Russia 2018 6 2 0 4 7 9
Qatar 2022 To be determined
Canada Mexico United States 2026 To be determined
Total - 0/21 - - - - - - 86 30 25 31 102 93

Asian Cup record

AFC Asian Cup Finals record AFC Asian Cup qualification
Hosts / year Result Position GP W D L GF GA GP W D L GF GA
Hong Kong 1956 Did not enter Did not enter
South Korea 1960
Israel 1964
Iran 1968
Thailand 1972 Did not qualify 4 2 0 2 8 4
Iran 1976 Withdrew Withdrew
Kuwait 1980 Withdrew after qualifying 3 0 0 3 0 5
Singapore 1984 Withdrew Withdrew
Qatar 1988 Group stage 9th 4 0 2 2 1 3 3 2 1 0 4 0
Japan 1992 Did not qualify 2 0 0 2 1 5
United Arab Emirates 1996 Withdrew Withdrew
Lebanon 2000 Did not qualify 6 3 0 3 6 6
China 2004 Fourth place 4th 6 1 3 2 13 14 6 4 1 1 14 9
Group stage 13th 3 1 0 2 3 7 4 1 1 2 3 6
Qatar 2011 Group stage 11th 3 1 0 2 6 5 6 4 0 2 12 6
Australia 2015 Group stage 12th 3 1 0 2 3 5 6 4 2 0 7 1
United Arab Emirates 2019 Round of 16 14th 4 1 1 2 3 4 14 7 1 6 25 13
China 2023 To be determined 5 2 3 0 3 1
Total Fourth place 6/17 23 5 6 12 29 38 54 27 6 21 80 55

Arabian Gulf Cup record

Arabian Gulf Cup record
Year Round Pld W D* L GF GA
Bahrain 1970 Runners-up 3 1 1 1 3 4
Saudi Arabia 1972 Record annulled
Kuwait 1974 Group stage 2 0 0 2 1 8
Qatar 1976 Fourth place 6 3 0 3 9 15
Iraq 1979 Fourth place 6 2 2 2 8 9
United Arab Emirates 1982 Runners-up 5 3 1 1 10 7
Oman 1984 Fifth place 6 1 2 3 3 6
Bahrain 1986 Fifth place 6 1 4 1 4 5
Saudi Arabia 1988 Fourth place 6 3 0 3 4 4
Kuwait 1990 Third place 4 1 2 1 1 1
Qatar 1992 Runners-up 5 3 0 2 6 4
United Arab Emirates 1994 Third place 5 1 3 1 5 6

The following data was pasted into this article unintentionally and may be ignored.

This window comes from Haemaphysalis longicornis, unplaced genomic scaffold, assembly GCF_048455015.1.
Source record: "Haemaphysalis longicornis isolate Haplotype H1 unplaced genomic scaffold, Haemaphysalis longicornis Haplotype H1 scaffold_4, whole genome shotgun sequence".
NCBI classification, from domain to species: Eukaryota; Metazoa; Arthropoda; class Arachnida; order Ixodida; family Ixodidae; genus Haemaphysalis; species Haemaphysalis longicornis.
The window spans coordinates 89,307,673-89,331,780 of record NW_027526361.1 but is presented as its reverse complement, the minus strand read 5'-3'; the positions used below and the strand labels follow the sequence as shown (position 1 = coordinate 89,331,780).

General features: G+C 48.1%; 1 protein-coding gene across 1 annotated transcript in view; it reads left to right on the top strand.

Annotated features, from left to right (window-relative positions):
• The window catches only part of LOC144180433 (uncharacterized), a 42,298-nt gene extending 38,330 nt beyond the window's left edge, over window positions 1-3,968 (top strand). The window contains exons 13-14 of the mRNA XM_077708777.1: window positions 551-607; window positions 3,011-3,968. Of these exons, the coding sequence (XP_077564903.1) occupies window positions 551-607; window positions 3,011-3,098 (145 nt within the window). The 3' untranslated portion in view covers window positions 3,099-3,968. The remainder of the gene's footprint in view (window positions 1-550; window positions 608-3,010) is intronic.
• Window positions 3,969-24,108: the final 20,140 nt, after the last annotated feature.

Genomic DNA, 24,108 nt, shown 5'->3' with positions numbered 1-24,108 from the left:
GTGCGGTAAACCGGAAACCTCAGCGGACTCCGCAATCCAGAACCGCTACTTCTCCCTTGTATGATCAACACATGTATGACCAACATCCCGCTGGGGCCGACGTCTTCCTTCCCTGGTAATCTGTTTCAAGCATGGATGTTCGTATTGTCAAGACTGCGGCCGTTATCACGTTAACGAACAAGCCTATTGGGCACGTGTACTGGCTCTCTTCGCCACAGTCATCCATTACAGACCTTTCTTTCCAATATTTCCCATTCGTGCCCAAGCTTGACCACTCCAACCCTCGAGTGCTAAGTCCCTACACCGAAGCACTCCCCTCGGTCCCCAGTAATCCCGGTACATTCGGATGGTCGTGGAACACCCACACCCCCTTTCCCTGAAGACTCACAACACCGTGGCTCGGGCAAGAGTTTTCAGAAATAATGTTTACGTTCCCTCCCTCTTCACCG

Oman 1996 Fifth place 5 0 2 3 4 8
Bahrain 1998 Fifth place 5 0 3 2 3 6
Saudi Arabia 2002 Fourth place 5 1 2 2 4 6
Kuwait 2003 Runners-up 6 4 1 1 13 3
Qatar 2004 Third place 5 2 2 1 10 6
United Arab Emirates 2007 Semi-finals 4 1 1 2 4 5
Oman 2009 Group stage 3 1 0 2 3 4
Yemen 2010 Group stage 3 0 1 2 4 7
Bahrain 2013 Fourth place 5 1 1 3 4 9
Saudi Arabia 2014 Group stage 3 0 2 1 0 3
Kuwait 2017 Semi-finals 4 1 2 1 3 3
Qatar 2019 Champions 5 2 2 1 7 6
Total 24/24 107 32 34 41 113 135

Arab Nations Cup

Arab Nations Cup record
Year Round Pld W D* L GF GA
Lebanon 1963 Did not enter
Kuwait 1964
Iraq 1966 Group stage 4 0 1 3 7 22
Saudi Arabia 1985 Runners-up 4 1 2 1 4 3
Jordan 1988 Group stage 4 0 3 1 2 3
Syria 1992 Did not enter
Qatar 1998 Withdrew
Saudi Arabia 2002 Runners-up 6 3 1 2 8 5
Saudi Arabia 2012 Group stage 3 0 0 3 1 8
Total Best: Runners-up 21 4 7 10 22 41

Asian Games

Football at the Asian Games has been an under-23 tournament since 2002.
Asian Games record
Year Result Pld W D* L GF GA
India 1951 Did not enter
Philippines 1954
Japan 1958
Indonesia 1962
Thailand 1966
Thailand 1970
Iran 1974 15th place 3 0 0 3 1 15
Thailand 1978 14th place 3 0 0 3 1 12